Sunday, 22 May 2016
How much do I present to a publisher in order to be taken seriously? Do I need to have the whole book written to go to a publisher, or just a few pages or the concept?
Every book, every creator, every publisher, every 'route' to publication is different, and oftentimes as uniquely individual as each and every book.
Some people submit to a slush pile and are picked up (rare!). Some people submit after entering a competition. Some submit through an agent. Some submit an idea to a publisher they may have met at a conference (HIGHLY recommend attending conferences!) and that idea is interesting to the publisher, so they ask them to flesh it out and submit. Some might win the chance to submit directly.
Some might receive a manuscript critique and be picked up that way. Some are already published or know publishers well and can submit directly, or hash the idea out with their publisher first. Some are also commissioned to write something the publisher is looking for, and some are just famous and so will be published straight-up, whether or not they can actually write.
So, there are many and varied ways to submit--and, pertaining to your fabulous question, there are almost as many ways you can submit your raw material.
Mostly, it's wise to have a book 'finished' before submitting. This is particularly so if you are emerging or as-yet unpublished. And this is especially so if you want to submit 'blind' (ie: to the slush pile). Sometimes, though, particularly if the book is lengthy or contains a variety of components, such as photography, I think it's okay to submit parts while you're still working on it. I say this because the slush pile submission process can be extraordinarily lengthy. And during that nerve-wracking waiting game, you can spend your time focusing on your work, so you don't think about the wait too much!
It's also okay to submit a concept or even better--a full outline to a publisher, if the work is particularly detailed and lengthy, though you would still need to provide writing samples. You up your chances of interest in a concept if you have a direct relationship with a publisher or are already published by them. I've often done this, and it's a wonderful way to secure solid interest (or even a contract!) as you set to work on the book. As we all know, the time spent creating a book carries with it a sliver of angst, never knowing if our hard work will see the light of day on a bookshelf sometime--so it's worth getting to know publishers and having a relationship with them so you can up your chances of securing contract early.
Having said that, do remember that each and every word you pen is of ENORMOUS value to your career journey. If it's never published, that's okay, because it adds to your talent arsenal exponentially. And, as is often the way, it can even be revisited later down the track, when you are published. I know many a successful author who has reworked early book ideas and had them published, even 20 years down the track.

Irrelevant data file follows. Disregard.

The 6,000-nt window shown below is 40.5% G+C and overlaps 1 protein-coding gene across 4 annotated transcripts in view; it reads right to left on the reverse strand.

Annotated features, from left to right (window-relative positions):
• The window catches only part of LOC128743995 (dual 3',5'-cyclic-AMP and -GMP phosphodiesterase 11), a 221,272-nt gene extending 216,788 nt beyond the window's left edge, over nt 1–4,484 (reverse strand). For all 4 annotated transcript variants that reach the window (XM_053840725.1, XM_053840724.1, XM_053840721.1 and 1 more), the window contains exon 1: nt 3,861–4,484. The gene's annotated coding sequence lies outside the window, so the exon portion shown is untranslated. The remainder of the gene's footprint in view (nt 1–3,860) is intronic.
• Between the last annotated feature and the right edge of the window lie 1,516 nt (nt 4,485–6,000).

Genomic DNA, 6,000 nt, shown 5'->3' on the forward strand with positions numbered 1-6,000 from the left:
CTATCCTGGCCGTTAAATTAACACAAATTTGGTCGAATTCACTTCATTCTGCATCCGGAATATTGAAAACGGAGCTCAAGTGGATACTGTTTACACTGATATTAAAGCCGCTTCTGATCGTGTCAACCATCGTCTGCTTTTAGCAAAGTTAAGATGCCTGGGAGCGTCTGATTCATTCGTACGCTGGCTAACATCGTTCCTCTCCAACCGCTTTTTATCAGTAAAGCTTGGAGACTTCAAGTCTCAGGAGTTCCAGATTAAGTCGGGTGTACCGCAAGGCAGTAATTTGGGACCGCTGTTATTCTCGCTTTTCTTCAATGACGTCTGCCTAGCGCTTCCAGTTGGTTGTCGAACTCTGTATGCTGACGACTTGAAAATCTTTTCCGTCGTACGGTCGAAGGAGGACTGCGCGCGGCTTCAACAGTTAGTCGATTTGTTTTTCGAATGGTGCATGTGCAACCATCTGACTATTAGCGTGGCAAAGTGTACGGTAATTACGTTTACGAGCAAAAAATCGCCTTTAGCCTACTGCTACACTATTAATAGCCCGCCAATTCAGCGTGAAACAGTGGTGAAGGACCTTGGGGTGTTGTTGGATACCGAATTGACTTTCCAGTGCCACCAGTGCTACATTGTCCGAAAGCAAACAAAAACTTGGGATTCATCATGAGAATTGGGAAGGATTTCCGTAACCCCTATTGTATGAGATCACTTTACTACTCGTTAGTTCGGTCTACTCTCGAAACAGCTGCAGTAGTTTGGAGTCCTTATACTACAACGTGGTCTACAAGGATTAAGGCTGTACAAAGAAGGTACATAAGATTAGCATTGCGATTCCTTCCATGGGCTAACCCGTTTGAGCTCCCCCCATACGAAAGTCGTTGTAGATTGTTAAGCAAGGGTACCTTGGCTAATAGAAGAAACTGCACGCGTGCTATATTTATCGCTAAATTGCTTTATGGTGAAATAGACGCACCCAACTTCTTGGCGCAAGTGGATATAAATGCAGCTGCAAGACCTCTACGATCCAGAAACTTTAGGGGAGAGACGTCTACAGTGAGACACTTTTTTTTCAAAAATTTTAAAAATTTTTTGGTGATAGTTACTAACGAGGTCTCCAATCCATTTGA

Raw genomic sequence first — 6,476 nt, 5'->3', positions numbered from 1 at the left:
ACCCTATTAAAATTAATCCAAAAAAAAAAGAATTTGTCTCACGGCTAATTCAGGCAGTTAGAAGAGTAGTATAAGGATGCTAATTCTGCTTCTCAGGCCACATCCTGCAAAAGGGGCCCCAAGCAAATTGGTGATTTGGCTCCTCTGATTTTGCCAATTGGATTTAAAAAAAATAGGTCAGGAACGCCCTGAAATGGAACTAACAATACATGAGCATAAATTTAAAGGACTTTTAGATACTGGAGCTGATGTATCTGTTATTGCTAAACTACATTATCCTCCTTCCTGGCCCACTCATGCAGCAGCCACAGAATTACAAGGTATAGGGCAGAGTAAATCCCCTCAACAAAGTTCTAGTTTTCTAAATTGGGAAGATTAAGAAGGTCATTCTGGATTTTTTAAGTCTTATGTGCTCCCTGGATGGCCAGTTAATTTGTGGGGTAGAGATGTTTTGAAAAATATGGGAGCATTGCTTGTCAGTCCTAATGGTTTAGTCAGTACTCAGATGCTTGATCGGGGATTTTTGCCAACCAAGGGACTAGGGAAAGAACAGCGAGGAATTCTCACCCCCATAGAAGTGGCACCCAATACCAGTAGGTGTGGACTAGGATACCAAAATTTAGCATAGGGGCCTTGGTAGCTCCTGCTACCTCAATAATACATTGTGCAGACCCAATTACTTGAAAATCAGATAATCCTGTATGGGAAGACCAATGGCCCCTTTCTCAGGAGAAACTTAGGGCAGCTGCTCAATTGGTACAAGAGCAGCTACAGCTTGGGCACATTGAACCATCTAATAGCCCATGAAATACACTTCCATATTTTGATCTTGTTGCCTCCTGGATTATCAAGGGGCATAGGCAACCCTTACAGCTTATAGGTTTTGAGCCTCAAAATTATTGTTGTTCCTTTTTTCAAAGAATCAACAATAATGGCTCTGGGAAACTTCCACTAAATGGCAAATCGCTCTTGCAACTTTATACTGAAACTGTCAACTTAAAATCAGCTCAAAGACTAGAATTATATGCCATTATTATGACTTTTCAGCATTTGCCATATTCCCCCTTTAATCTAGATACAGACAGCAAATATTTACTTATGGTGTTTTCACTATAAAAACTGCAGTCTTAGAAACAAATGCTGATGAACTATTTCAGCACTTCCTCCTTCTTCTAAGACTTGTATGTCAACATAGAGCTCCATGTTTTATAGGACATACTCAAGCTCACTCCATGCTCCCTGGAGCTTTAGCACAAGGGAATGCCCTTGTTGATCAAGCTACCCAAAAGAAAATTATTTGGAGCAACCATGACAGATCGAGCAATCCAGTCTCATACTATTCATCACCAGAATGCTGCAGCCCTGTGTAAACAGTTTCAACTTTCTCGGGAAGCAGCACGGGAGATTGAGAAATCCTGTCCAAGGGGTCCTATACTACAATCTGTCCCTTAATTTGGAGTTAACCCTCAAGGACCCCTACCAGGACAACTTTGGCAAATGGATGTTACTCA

As for what to actually submit to a publisher, no matter how far along you are in your book's creation, the very best thing you can do is check the publisher website for submission requirements. When you do this, you must absolutely, categorically, follow each and every step TO THE LETTER. Go over it several times and be sure you follow each step, to up your chances of having your work a) seen, and b) taken seriously.
If you don't know which publisher websites to check, simply look at other titles similar to yours, and see who publishes them.
If submissions are closed, don't despair. They often re-open, so just keep an eye on the website. Some people still submit, even when a publisher is closed. I have heard of manuscripts being picked up by doing this, but it is as rare as hen's teeth. Publishers are closed for a reason (a massive backlog), so adding another yet ms to that pile and attempting to 'skip the queue'--I'm not so sure about it. Nevertheless, each to their own!
How can I submit when publishers aren't open for submissions?
If there are no guidelines on a publisher's website, the standard is to submit the first three chapters and a synopsis. There are plenty of tips online when it comes to writing that synopsis. Always err on the side of succinct, though. Ditto your cover letter.
If you are writing something a lot shorter, like a picture book, you can submit the entire manuscript. DON'T submit imagery if you a submitting 'blind'. Only send the manuscript in, with a cover letter and synopsis. Don't send anything else, don't explain the background to the story, don't send in a bio or the proffering of a first born child. Keep things clean and simple. Publishers are so snowed, so if you do more than the sheer basics, you'll risk being shuffled into the Too Hard pile.
If you have a relationship with the publisher, it's okay to submit artwork samples (your own or someone else's) but please, please, don't submit illustrations that haven't been done professionally. If you are an established illustrator, you could submit roughs, but again, only if you have a direct relationship with the publisher and can ask them if they'd like to see roughs/illustrations.
If you have several components in the book, like photos or other elements like cut-outs or pop-ups, you can simply mention these in the cover letter or synopsis. Don't send them with.
If your book is non-fiction, you could send an outline with a sample chapter or two. Outlines are great for non-fiction, because they allow the publisher to see the depth and scope of the work, plus a sample of how it's actually being written.
Writing your manuscript submission cover letter
When submitting to publishers, how should I lay out my manuscript?
Remember, clean, clear, succinct, all the way. Check the publishers submission requirements as a matter of course, and get to conferences and festivals to meet them!
See all the questions so far ...